Do we like museums? Not really, but we make a special exception for The Strong – based in New York, they are the US’s national museum of play – www.museumofplay.org.
I’m not going to spoil the surprise but there are some absolute crackers in there (link at the foot of the article). We sent Adrian to chat to Jon-Paul Dyson who is the Director of the International Center for the History of Electronic Games, to find out how this exhibit came about:
Q1. What made the museum decide to launch the World Video Game Hall of Fame in 2015?
While there are a number of award and recognition programs, there is none such as this, focusing solely on individual game titles across platforms and their impact over time and across international borders. Additionally, the museum’s experience with the National Toy Hall of Fame provides both a proven model for such a hall of fame and evidence that it can advance understanding and appreciation of the impact of video games on culture and society
Q2. Roughly how many people across the globe voted in the first ever World Video Game Hall of Fame?
We had more than 3,200 nominations from more than 60 countries
Q3. Once all the votes were in, how exactly did you manage to select the top six games?
Our selection process is very similar to the longstanding process we have for our National Toy Hall of Fame. Anyone is free to nominate a game and we’re accepting nominations for the class of 2016 through March 31st, 2016 at our website here: http://www.worldvideogamehalloffame.org/nominate.
For the class of 2015, an internal committee at The Strong looked at the nominations the public provided and chose a list of 15 finalists that met the criteria of icon-status, geographical reach, longevity, and influence.
We then sent the list of finalists to our International Selection Advisory Committee (you can find a list of the members of that committee here as part of our press kit: http://www.museumofplay.org/press/kits/world-video-game-hall-fame-inductees) and that committee provided input to select the inductees.
Q4. I assume it was not an easy decision to only pick 6 games – how long did the final decision making process take?
This year the whole process from announcing the World Video Game Hall of Fame to announcing the inductees took several months.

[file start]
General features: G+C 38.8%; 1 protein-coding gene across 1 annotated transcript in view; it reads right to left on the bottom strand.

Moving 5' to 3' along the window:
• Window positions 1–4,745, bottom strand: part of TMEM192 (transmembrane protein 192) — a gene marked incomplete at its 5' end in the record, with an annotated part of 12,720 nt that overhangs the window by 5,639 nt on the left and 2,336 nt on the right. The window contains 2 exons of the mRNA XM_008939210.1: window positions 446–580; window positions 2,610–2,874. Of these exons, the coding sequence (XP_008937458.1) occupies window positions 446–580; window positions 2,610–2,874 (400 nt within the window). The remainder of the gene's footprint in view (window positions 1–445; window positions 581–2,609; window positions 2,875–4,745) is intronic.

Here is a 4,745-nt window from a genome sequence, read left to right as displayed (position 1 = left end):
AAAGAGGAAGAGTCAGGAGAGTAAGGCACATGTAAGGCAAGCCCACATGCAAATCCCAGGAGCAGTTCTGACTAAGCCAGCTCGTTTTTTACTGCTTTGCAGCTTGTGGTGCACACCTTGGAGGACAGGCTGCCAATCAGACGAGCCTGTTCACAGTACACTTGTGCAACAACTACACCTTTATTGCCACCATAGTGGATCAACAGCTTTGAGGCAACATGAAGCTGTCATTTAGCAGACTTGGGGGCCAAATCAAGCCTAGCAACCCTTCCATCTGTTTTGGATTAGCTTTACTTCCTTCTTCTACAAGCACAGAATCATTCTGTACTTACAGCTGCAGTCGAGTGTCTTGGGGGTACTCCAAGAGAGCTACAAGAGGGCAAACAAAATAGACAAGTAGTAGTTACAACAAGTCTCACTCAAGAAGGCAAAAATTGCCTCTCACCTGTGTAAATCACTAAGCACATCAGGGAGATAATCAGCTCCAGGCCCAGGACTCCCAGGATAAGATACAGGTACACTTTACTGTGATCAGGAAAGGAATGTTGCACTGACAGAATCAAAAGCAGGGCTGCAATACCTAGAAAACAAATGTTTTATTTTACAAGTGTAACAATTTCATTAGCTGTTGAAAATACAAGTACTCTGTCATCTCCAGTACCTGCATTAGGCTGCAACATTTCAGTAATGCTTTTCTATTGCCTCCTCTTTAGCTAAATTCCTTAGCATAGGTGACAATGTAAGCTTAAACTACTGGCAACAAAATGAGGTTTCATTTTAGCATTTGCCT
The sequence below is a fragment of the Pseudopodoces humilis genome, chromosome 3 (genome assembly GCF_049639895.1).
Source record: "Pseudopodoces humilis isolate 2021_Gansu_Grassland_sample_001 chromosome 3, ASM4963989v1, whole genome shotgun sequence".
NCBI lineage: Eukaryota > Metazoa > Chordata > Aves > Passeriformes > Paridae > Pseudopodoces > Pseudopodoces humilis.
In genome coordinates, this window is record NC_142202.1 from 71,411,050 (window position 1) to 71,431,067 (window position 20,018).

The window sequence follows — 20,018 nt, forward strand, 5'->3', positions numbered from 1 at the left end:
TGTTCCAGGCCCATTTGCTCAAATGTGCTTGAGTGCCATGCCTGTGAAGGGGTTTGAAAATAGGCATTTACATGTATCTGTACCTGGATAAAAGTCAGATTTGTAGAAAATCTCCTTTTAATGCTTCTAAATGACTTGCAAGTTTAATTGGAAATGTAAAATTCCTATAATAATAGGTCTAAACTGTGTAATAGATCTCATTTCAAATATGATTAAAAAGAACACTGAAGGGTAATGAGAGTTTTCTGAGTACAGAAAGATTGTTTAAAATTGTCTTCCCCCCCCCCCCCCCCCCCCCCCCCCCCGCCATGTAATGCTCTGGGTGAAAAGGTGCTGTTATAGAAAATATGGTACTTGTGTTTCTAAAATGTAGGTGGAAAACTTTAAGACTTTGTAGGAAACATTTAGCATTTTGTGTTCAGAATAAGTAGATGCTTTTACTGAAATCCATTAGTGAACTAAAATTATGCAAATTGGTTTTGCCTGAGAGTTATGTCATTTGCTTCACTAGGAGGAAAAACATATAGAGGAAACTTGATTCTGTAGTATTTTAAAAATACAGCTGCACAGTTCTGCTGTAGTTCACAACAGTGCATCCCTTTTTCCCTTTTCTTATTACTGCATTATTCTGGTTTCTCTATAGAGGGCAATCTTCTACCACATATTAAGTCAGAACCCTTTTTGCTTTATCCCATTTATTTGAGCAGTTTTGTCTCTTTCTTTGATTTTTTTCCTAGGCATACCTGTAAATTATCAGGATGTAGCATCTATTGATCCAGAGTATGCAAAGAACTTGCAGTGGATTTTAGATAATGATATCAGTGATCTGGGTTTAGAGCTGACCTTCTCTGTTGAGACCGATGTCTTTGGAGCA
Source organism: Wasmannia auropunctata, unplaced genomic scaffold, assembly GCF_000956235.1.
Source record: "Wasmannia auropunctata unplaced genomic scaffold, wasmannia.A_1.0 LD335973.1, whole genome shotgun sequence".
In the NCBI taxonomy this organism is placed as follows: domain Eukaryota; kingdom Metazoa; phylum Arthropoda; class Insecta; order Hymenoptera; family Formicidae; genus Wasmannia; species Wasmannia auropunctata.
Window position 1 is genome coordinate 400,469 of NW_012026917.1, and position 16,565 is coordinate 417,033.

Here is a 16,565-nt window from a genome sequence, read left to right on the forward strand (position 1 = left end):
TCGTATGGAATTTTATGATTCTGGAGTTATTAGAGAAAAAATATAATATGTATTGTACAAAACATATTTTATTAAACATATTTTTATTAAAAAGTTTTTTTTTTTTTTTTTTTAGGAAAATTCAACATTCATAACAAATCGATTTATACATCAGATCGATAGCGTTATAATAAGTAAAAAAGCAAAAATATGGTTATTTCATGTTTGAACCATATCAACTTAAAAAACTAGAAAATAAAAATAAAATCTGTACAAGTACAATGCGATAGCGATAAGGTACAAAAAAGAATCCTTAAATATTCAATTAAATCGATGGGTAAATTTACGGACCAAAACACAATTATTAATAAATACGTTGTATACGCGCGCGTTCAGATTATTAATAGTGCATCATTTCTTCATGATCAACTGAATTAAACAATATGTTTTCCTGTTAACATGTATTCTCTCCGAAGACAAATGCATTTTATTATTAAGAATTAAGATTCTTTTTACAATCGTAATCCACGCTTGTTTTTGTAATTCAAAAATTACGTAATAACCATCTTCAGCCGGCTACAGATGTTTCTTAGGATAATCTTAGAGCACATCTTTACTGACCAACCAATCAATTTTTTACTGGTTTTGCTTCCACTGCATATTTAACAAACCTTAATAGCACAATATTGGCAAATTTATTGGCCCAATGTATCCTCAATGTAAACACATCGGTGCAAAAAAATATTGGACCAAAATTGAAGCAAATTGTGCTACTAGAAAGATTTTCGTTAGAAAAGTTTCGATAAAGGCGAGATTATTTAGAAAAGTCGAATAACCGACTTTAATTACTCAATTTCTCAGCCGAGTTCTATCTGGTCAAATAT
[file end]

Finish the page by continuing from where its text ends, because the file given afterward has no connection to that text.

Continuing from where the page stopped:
Q5. They are all video classics and have helped shape the gaming industry – what is your personal favourite out of these six great titles?
I’d say DOOM is probably the game that I loved the most when I first played it, though an arcade version of Tetris ate many of my quarters and a lot of my time when I needed a break from writing my PhD Dissertation!
Q6. On your website you state you have over 55,000 video game related materials – how long has it taken to build up such an impressive collection?
The Strong has been open to the public since 1982 and has the world’s largest, most comprehensive collection of playthings such as toys, dolls, and games. About nine years ago in recognition of the transformative effect video games were having on the way people play, learn, and interact with one another we began collecting games and established our International Center for the History of Electronic Games in 2009 when our collection grew past 10,000 games.
Q7. How does your fine museum get a hold of video game items?
Donations are a key part of how we develop our collection, but we do also purchase items as well with a limited pool of collections acquisition money we have.
Q8. What are the rarest video games you have displayed at The Strong?
We have many rare games. Out of our collection of more than 200 arcade and pinball games a couple of arcade games that come to mind are the prototypes for Asteroids and Maze Invaders (an unreleased game from Atari that we acquired as part of the acquisition of Atari’s coin-op divisions).
Q9. Out of the finalists, which title do you personally think had the biggest overall influence on the video game industry?
I think perhaps DOOM has had the biggest effect in terms of how games are made, modded, and distributed. It’s hard to overestimate the importance of DOOM when you think how it pioneered the use of a game engine, digital distribution through shareware, multiplayer contests, openness to modding, etc.
Q10. If you were stuck on a desert island and you had access to a TV a console and one video game and you had to choose from the finalists?
Probably Tetris – I’m a sucker for puzzle games. Ask me tomorrow and I’ll give you a different answer.
Q11. What games do you believe could be the running for next year’s World Video Game Hall of Fame?
A lot of great games were finalists but didn’t make the final selection.
The Legend of Zelda has certainly gotten a lot of love in comment section around the internet. In terms of games that didn’t make the list of finalists there are so many. I’ve noticed in the UK a lot of campaigning for Elite.
Q12. What is your favourite video game of all time?
The first game I ever played was a version of Zork on a PDP-11 minicomputer called Dungeon. That game opened incredible worlds to me and will always be a personal favorite. Age of Empires: Expansion of Rome was another all-time favorite that I wasted way too many hours playing.
Check out the hall of fame here.